You’ve heard of ghost writers, who pen books uncredited so that a different, and usually more prominent, person can publish it as their own writing. 

Did you know that a similar thing happens in medicine with what are known as ghost surgeries?

It’s true. A ghost surgery is one where the surgeon who is supposed to perform the procedure is replaced by another surgeon without the patient’s knowledge or consent. The replacement surgeon is often not even a fully licensed doctor, but a medical resident who is still technically in training. 

Real-life cases of ghost surgeries

Patients usually see this as a bait and switch and a betrayal of their trust. After all, many patients put a lot of time and effort into selecting a doctor and building a rapport with them. They don’t want just anyone performing potentially life-altering procedures on them— whether it is rhinoplasty or facelift, they want the doctor they personally vetted. 

Like the Chicago patient who underwent kidney surgery at Northwestern Memorial Hospital. Her urologist had promised her that he would perform the operation, and then didn’t. Another medical professional did. That patient ended up suing her urologist for this ghost surgery. 

Or a New Hampshire woman who also ended up taking her doctor to court after her heart surgery was performed by someone other than the prominent cardiologist she had specifically sought out. She sustained severe heart damage during her ghost surgery and now needs a pacemaker to live.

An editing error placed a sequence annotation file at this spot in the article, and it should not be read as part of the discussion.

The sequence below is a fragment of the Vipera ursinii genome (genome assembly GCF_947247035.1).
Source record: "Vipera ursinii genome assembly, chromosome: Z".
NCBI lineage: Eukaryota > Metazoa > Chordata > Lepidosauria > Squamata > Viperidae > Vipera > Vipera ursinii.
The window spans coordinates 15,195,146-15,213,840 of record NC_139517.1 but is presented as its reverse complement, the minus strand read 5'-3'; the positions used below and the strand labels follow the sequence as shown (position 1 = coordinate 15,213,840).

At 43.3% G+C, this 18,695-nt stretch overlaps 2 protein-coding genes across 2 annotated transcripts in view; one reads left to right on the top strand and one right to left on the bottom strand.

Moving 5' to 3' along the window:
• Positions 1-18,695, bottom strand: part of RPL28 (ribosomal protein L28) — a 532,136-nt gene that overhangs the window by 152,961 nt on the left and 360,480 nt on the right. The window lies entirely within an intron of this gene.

How patients can protect themselves

Ghost surgery is not an accepted or approved practice within medicine. The American College of Surgeons has guidelines that explicitly condemn the practice of ghost surgery as unethical. These guidelines state that surgeons may not mislead their patient about who will be performing their surgery. They also state that the surgeon who is supposed to be performing the procedure “is responsible for the patient’s welfare throughout the operation, including remaining in the operating room or the immediate vicinity.”

So how can patients use this knowledge to protect themselves? It helps to read the consent forms that must be completed before the surgery. Double check that the paperwork clearly identifies the procedure and provider you agreed to. Also, discuss the matter with your doctor directly, and be explicit that you are consenting to a procedure that is performed by them and not by anyone else. 

Ghost surgeries are an unfortunate and controversial reality. It shouldn’t have to fall to the patient to be extra vigilant or proactive about who performs their surgery, but this is one important way patients can protect themselves against an unwanted outcome. 

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